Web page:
The sighting of an occasional cat on the University of Dallas campus is a common occurrence for even the semi-observant student. Though there are not many cats actually living on campus, their stealthy habits can make them seem ubiquitous.
Natalie Lambert, ‘21, who took a great interest in the campus colony, described her experience with the cats at UD. She explained that the animals frequented the Art Village, especially during the quieter times of the pandemic.
These undomesticated cats, more commonly known as feral, are a standard fixture on many college campuses. “Community cats are unowned cats who live outdoors,” explained the Alley Cat Allies organization on their website. “[They] are generally not socialized — or friendly — to people.”
Generally speaking, feral cats are entirely undomesticated, whereas community cats, who tend to be abandoned or stray, are more social. The UD cats may be descended from lost or abandoned house pets or may simply be cats that have lived in the wild since their kittenhood.
The friendliness of such cats varies, with some willing to walk up to and associate with people, while others remain much more wary. When these cats form a group in a specific area, it is referred to as a ‘colony.’
The art students fed and observed the cats, taking great interest in their presence on campus. During her time at UD, Lambert discovered a process called Trap-Neuter-Return, TNR, and was able to trap and bring six cats on campus to a veterinarian for surgery.
TNR is a procedure for safely capturing, sterilizing and restoring feral cats to their home. It may seem cruel to forcibly prevent local animals from reproducing, but according to the organization Neighborhood Cats, TNR “is the most humane and effective method known for managing feral and stray cats and reducing their numbers.”
TNR prevents cat colonies from uncontrollably multiplying, while still respecting the safety of the cats themselves. Cats are caught in traps designed for them, professionally neutered, kept until they are healed, oftentimes given a rabies vaccine and brought back to where they were caught.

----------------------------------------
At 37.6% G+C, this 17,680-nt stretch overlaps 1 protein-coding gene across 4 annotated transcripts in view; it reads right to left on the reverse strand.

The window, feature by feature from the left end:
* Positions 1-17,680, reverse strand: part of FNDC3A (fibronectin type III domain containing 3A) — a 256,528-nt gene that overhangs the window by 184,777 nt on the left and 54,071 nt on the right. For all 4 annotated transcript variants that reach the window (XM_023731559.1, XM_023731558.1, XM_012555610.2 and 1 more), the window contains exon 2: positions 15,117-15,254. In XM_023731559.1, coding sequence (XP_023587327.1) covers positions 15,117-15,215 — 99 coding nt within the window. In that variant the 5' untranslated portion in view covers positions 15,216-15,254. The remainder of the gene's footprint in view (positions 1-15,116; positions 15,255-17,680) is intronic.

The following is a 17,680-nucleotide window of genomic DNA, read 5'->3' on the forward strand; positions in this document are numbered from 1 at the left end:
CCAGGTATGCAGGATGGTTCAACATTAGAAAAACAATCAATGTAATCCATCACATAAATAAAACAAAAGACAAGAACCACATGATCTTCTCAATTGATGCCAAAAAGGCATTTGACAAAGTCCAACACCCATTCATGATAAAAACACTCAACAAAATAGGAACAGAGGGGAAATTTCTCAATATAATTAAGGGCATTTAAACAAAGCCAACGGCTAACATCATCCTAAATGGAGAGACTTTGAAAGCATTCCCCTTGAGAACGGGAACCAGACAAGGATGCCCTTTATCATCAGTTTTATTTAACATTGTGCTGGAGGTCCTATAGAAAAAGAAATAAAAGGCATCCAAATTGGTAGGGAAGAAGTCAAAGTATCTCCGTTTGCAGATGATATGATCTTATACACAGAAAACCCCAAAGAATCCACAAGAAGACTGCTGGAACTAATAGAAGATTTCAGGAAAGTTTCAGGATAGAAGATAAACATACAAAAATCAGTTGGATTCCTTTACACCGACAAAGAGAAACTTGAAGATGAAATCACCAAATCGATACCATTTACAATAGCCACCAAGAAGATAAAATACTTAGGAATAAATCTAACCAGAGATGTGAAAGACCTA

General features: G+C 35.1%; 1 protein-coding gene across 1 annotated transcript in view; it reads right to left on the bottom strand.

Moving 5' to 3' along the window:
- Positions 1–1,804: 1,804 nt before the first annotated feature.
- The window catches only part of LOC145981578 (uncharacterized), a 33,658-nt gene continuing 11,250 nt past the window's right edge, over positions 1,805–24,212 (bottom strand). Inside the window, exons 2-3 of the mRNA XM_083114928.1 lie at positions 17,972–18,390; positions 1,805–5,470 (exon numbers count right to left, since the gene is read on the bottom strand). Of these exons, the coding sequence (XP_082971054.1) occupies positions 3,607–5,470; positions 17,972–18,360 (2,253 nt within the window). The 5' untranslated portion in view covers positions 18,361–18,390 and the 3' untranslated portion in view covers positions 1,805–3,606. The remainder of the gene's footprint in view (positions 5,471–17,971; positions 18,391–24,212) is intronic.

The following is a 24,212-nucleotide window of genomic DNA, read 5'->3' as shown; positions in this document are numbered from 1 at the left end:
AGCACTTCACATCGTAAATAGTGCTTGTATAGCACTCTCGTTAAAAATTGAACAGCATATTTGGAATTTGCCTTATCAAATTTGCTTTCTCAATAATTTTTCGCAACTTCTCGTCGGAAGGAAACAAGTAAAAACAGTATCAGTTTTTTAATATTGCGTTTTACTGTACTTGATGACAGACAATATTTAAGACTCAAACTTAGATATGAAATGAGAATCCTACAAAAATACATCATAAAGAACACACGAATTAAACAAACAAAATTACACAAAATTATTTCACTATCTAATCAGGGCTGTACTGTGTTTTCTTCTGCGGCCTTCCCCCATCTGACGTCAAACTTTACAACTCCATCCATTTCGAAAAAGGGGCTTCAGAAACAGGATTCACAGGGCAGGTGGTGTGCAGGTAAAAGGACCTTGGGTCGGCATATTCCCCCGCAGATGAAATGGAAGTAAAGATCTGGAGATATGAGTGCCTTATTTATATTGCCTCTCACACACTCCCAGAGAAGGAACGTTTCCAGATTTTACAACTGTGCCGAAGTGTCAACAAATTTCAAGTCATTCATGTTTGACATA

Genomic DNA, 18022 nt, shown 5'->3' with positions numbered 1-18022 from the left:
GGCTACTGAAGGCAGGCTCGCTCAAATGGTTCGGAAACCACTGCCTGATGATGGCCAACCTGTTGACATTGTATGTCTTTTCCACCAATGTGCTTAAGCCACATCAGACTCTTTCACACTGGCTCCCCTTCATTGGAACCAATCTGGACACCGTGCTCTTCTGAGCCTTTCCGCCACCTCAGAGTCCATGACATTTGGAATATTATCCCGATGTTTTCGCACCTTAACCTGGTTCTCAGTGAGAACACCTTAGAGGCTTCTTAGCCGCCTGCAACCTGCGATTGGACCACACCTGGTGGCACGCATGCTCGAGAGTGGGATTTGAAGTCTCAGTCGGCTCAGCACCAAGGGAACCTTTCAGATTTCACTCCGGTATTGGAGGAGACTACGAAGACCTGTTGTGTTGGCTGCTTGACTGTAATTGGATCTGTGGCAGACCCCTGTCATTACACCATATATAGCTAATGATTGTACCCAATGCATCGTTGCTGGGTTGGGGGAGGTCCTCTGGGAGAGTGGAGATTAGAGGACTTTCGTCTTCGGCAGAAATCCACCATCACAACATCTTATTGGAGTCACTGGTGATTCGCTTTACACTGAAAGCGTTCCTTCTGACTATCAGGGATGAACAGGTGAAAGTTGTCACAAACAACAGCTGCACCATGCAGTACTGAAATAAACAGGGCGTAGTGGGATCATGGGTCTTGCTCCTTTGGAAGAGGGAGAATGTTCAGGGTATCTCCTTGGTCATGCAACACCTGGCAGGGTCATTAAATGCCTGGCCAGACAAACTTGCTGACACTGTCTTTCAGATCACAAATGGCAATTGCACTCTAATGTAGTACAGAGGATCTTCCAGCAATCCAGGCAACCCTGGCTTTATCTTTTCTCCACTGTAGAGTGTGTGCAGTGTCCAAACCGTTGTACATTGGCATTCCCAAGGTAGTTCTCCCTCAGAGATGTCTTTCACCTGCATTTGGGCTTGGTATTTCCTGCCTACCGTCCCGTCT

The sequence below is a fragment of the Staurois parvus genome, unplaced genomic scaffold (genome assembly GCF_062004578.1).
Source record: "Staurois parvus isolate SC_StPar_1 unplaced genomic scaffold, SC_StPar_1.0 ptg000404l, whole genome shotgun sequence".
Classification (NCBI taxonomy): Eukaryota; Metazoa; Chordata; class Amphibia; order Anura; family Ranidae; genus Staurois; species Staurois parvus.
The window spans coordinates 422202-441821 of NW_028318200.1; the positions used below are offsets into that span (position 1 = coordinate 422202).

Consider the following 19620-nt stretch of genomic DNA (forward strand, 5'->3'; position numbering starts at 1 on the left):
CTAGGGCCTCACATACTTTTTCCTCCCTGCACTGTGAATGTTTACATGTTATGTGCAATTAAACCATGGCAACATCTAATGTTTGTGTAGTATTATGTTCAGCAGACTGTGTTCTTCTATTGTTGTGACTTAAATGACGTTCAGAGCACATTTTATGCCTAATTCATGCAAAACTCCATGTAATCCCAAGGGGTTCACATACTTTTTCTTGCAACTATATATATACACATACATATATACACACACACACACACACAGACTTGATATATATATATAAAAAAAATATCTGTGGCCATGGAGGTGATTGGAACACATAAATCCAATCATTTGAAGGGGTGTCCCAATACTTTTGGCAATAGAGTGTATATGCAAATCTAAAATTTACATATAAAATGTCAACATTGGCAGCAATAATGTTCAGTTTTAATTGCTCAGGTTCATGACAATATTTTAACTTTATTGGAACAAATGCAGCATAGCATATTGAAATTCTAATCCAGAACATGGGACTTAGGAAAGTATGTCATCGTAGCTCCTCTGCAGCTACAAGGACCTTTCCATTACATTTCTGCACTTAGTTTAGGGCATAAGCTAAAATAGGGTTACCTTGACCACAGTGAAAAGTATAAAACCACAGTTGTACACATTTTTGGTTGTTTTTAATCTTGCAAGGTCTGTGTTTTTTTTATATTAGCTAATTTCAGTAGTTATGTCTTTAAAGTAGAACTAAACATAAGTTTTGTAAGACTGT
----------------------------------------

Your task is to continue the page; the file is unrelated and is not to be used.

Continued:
Cats are fairly prolific animals, with females maturing enough to carry kittens at around five months, and able to carry two to three litters a year. Thus, if their reproduction is not controlled, populations can explode very quickly.
Kim Pierce has been a leadership team member for the Feral Cat Group at SMU for over 10 years. She recalled that there were between 80-100 cats on the SMU campus when she began working there. Now, through TNR and the work of their volunteers, there are only 35-40.
Organizations such as the SMU Feral Cat Group have established procedures and schedules for tracking, feeding, medicating and neutering the on-campus colonies. TNR is always the most ideal method of limiting the population, as relocation and euthanization can be cruel and ineffective.
Relocation is in most cases illegal. SMU’s Feral Cat Group’s website explained, “When cats are removed from an area, through whatever means, other feral cats simply move in to replace them, known as the ‘vacuum effect.’”
Simply killing off the cats would be unnecessarily cruel. Additionally, as Pierce points out, mass euthanization would probably incite backlash from those in the community who enjoy the cats’ presence.
Pierce explained that feral and stray cats pose no danger to humans, and do not carry any transmissible diseases. Plus, cats help control the rodent populations and provide enjoyment for the student body.
Because local animal control will not deal with feral cats, the colonies are dependent on volunteers to instigate TNR. Although Irving Animal Services are not currently offering full TNR services, there are other organizations such as Feral Friends and the Texas Coalition for Animal Protection (TCAP), which will provide references and vouchers to those seeking TNR for local cats.
There is currently no organization on the UD campus dedicated to initiating TNR, but any students interested are welcome to contact local resources or start a club on campus.